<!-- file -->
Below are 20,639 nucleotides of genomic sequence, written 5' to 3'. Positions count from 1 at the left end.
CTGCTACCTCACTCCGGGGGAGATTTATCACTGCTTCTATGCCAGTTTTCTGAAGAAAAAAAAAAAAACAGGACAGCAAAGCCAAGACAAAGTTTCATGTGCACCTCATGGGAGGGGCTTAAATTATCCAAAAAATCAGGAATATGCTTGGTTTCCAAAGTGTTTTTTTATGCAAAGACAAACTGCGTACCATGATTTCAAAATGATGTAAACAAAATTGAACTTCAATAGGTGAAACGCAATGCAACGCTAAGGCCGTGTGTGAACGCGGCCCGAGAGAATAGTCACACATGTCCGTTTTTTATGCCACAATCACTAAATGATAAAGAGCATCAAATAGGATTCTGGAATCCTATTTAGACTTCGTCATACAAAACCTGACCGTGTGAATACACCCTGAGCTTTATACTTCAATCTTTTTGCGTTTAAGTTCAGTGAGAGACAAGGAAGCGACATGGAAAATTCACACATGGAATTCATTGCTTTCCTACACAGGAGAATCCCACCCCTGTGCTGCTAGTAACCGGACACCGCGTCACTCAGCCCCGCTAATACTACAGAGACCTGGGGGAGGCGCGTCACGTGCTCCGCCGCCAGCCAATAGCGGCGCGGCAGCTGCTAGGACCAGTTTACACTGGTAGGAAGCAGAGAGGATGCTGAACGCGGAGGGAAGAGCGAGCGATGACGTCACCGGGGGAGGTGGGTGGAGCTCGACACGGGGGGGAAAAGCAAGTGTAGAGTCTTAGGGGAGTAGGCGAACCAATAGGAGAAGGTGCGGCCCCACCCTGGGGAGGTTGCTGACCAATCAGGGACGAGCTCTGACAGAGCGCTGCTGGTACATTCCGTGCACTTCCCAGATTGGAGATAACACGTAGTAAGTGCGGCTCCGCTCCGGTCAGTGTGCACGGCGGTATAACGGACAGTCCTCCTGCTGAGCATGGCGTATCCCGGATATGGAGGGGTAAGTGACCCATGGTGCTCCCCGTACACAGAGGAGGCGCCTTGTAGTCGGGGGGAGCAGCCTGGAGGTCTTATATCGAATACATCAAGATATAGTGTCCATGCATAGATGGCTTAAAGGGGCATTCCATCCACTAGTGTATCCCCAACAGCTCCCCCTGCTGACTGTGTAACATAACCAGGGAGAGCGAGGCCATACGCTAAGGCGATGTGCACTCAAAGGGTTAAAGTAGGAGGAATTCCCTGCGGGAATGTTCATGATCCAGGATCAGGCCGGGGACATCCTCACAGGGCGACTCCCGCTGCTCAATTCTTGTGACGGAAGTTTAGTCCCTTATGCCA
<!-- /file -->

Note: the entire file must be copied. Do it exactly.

Below are 20,639 nucleotides of genomic sequence, written 5' to 3'. Positions count from 1 at the left end.
CTGCTACCTCACTCCGGGGGAGATTTATCACTGCTTCTATGCCAGTTTTCTGAAGAAAAAAAAAAAAACAGGACAGCAAAGCCAAGACAAAGTTTCATGTGCACCTCATGGGAGGGGCTTAAATTATCCAAAAAATCAGGAATATGCTTGGTTTCCAAAGTGTTTTTTTATGCAAAGACAAACTGCGTACCATGATTTCAAAATGATGTAAACAAAATTGAACTTCAATAGGTGAAACGCAATGCAACGCTAAGGCCGTGTGTGAACGCGGCCCGAGAGAATAGTCACACATGTCCGTTTTTTATGCCACAATCACTAAATGATAAAGAGCATCAAATAGGATTCTGGAATCCTATTTAGACTTCGTCATACAAAACCTGACCGTGTGAATACACCCTGAGCTTTATACTTCAATCTTTTTGCGTTTAAGTTCAGTGAGAGACAAGGAAGCGACATGGAAAATTCACACATGGAATTCATTGCTTTCCTACACAGGAGAATCCCACCCCTGTGCTGCTAGTAACCGGACACCGCGTCACTCAGCCCCGCTAATACTACAGAGACCTGGGGGAGGCGCGTCACGTGCTCCGCCGCCAGCCAATAGCGGCGCGGCAGCTGCTAGGACCAGTTTACACTGGTAGGAAGCAGAGAGGATGCTGAACGCGGAGGGAAGAGCGAGCGATGACGTCACCGGGGGAGGTGGGTGGAGCTCGACACGGGGGGGAAAAGCAAGTGTAGAGTCTTAGGGGAGTAGGCGAACCAATAGGAGAAGGTGCGGCCCCACCCTGGGGAGGTTGCTGACCAATCAGGGACGAGCTCTGACAGAGCGCTGCTGGTACATTCCGTGCACTTCCCAGATTGGAGATAACACGTAGTAAGTGCGGCTCCGCTCCGGTCAGTGTGCACGGCGGTATAACGGACAGTCCTCCTGCTGAGCATGGCGTATCCCGGATATGGAGGGGTAAGTGACCCATGGTGCTCCCCGTACACAGAGGAGGCGCCTTGTAGTCGGGGGGAGCAGCCTGGAGGTCTTATATCGAATACATCAAGATATAGTGTCCATGCATAGATGGCTTAAAGGGGCATTCCATCCACTAGTGTATCCCCAACAGCTCCCCCTGCTGACTGTGTAACATAACCAGGGAGAGCGAGGCCATACGCTAAGGCGATGTGCACTCAAAGGGTTAAAGTAGGAGGAATTCCCTGCGGGAATGTTCATGATCCAGGATCAGGCCGGGGACATCCTCACAGGGCGACTCCCGCTGCTCAATTCTTGTGACGGAAGTTTAGTCCCTTATGCCA